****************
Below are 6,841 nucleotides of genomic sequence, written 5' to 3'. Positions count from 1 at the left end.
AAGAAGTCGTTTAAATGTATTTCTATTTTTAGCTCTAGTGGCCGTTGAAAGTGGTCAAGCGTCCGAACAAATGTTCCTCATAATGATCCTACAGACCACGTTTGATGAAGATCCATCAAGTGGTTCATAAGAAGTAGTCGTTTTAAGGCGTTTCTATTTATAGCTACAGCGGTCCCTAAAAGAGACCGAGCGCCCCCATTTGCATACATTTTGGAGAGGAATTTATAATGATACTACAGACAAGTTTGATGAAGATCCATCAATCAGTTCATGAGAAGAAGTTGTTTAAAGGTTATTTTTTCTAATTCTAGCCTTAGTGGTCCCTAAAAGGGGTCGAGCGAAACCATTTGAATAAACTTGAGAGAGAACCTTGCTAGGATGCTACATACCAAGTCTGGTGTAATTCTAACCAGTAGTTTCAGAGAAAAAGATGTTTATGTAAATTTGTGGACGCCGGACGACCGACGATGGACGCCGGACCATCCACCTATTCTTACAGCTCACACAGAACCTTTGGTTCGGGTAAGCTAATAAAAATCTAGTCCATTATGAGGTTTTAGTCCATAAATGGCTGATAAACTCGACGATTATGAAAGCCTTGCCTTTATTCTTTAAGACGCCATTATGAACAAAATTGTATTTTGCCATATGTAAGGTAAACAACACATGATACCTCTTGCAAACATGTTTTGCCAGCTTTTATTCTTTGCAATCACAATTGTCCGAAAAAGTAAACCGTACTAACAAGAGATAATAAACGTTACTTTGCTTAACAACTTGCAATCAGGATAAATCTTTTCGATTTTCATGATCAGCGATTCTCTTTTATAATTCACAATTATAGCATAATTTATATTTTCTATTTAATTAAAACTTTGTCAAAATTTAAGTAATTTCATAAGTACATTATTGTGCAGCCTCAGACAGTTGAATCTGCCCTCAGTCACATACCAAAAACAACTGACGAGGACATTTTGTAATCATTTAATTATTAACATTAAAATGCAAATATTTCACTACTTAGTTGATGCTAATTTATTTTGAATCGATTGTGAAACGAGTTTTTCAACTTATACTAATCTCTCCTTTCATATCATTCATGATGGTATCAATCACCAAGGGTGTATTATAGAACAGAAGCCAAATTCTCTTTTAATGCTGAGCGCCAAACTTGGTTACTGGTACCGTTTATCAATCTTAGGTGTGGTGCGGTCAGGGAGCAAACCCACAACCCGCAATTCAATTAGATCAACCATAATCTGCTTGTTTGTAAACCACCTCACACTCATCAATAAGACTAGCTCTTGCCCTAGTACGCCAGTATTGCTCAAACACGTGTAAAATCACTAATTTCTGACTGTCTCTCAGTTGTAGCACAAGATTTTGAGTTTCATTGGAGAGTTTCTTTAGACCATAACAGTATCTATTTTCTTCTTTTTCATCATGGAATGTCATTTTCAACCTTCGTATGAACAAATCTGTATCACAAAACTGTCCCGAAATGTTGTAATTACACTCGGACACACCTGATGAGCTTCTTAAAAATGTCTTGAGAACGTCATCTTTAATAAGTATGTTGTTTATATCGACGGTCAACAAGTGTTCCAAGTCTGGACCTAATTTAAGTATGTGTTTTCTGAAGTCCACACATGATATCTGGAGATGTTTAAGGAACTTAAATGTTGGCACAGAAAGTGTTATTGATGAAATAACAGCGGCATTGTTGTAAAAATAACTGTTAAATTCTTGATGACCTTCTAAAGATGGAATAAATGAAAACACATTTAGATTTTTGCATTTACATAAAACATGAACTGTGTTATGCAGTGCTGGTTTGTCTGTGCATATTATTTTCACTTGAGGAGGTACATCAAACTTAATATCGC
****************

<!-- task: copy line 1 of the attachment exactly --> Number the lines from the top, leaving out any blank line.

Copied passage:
Below are 6,841 nucleotides of genomic sequence, written 5' to 3'. Positions count from 1 at the left end.